• Existing fragmented business support provided at a local level should be rationalised to prevent duplication of provision and confusion among SMEs.
  • Policy makers need to re-think how they encourage SMEs to employ and train young people, in the workplace, for example through apprenticeships, as in most cases they don’t have the interest or capability to do this. Re-focusing a proportion of government investment in skills to providing enhanced business support around people management capability for SMEs would, over time, give more small businesses the capability and confidence to engage in programmes supporting young people into work in the future.
  • The support provided by People Skills did not disadvantage existing private sector providers as owner managers participating in People Skills had not previously accessed HR support services.

Reflecting on the findings of People Skillsas illustrated by CIPD's above press release (originally published on its website on 11th September 2017), Kathryn Roynon chartered MCIPD comments: "The findings of this report are not surprising: the results show the positive impact that effective people management, reward and development brings to a business. These benefits are exactly what I enjoy delivering for my clients. It's often just a question of getting the basics right (such as terms and conditions, clear job roles, induction and ongoing development), as well as giving business owners and line managers the skills and confidence to tackle HR issues and get the best out of their most important asset: their people.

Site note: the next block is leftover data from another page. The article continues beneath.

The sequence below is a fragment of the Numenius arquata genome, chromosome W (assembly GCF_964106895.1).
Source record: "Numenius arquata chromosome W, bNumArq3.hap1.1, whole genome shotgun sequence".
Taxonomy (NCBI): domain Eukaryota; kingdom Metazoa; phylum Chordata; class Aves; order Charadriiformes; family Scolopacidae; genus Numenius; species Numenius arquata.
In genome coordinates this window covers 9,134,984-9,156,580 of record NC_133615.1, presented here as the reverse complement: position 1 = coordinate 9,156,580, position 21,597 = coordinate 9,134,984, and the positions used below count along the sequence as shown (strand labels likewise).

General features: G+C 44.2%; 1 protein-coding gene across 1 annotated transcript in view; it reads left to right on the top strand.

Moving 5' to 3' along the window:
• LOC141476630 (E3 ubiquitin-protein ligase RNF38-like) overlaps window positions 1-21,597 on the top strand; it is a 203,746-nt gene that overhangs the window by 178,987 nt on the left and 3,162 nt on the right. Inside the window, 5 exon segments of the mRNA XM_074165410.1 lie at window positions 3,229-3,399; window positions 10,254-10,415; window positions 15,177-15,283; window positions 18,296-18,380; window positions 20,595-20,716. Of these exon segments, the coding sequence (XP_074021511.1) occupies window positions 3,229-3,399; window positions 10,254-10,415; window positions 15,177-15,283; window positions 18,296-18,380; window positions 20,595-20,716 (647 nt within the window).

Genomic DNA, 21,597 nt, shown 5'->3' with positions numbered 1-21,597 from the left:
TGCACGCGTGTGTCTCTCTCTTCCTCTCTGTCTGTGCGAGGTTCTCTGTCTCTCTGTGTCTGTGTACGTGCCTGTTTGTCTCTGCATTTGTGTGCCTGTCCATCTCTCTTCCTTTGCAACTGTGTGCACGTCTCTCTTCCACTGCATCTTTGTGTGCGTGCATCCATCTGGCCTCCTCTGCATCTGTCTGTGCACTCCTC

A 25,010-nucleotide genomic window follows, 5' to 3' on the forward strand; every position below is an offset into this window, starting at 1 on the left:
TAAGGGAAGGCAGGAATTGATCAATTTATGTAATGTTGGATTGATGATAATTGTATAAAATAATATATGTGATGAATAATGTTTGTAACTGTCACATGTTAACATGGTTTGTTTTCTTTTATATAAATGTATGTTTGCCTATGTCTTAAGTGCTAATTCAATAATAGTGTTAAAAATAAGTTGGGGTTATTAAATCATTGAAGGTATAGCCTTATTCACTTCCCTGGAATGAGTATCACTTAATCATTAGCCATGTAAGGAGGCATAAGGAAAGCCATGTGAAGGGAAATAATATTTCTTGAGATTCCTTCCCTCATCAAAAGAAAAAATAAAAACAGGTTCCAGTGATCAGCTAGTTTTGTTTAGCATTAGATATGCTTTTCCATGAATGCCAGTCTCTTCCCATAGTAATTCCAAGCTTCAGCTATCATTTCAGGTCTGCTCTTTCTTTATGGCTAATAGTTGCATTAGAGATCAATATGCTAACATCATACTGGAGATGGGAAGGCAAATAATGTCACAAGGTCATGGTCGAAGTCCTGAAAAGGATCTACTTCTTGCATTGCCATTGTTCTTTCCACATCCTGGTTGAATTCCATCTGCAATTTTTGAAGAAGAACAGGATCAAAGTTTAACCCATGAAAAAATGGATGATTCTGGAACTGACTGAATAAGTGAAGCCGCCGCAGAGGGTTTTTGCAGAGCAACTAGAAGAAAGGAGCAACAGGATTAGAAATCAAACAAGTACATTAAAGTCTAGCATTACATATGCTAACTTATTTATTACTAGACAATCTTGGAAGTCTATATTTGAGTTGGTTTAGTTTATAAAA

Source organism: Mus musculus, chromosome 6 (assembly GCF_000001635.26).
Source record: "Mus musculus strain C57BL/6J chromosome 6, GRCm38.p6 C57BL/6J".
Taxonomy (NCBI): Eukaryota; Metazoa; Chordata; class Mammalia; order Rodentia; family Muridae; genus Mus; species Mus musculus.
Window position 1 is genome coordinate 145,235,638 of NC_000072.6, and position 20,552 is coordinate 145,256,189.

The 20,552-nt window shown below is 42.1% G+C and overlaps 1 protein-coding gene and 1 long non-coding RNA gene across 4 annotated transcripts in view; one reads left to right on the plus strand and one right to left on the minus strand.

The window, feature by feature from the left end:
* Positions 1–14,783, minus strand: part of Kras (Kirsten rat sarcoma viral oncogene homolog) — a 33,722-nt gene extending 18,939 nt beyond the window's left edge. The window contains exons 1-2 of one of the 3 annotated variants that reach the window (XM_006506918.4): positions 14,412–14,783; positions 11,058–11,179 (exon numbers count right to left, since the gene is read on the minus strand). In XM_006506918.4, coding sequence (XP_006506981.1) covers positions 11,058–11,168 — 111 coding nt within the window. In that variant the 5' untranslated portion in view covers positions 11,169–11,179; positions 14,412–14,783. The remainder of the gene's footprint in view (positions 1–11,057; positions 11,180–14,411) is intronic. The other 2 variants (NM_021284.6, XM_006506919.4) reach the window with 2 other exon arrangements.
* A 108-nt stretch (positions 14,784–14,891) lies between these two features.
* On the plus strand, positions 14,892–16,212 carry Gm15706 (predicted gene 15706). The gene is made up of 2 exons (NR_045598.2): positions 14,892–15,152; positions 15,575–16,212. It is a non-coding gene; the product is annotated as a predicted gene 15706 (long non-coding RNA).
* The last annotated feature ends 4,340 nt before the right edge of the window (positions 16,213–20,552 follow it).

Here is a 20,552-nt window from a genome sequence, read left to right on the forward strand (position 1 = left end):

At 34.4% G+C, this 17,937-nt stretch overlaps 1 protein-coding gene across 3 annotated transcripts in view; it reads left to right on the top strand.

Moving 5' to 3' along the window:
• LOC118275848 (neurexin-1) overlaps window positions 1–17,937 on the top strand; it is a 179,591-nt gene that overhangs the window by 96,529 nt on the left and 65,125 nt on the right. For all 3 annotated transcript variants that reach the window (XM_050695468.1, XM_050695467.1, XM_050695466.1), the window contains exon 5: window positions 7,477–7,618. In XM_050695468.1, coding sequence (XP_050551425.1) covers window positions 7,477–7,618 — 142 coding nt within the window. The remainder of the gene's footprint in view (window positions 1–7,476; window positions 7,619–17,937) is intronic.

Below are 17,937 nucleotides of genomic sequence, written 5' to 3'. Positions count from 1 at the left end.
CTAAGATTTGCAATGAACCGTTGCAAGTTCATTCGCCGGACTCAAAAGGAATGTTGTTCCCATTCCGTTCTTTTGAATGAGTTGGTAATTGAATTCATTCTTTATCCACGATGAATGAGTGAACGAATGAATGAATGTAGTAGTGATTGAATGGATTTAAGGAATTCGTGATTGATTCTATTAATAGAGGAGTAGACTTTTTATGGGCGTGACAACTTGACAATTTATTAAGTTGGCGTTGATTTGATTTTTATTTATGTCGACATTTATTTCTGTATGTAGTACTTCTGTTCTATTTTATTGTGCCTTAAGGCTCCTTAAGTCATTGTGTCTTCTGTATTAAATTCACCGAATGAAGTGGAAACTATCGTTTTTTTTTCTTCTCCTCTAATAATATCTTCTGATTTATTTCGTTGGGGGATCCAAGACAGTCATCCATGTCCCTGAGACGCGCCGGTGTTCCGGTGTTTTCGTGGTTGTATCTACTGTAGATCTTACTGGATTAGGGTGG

"It's great to see our professional body, CIPD, lobbying the government to make funding available for all small businesses to access this support, as well as highlighting that better HR practices equal better productivity."

If you would like to discuss what HR approaches would help you achieve your business goals, do get in touch with Kathryn Roynon HR & Training Consultancy on This email address is being protected from spambots. You need JavaScript enabled to view it. or 01249 701486 or have a look at the range of services we provide for small to medium sized businesses.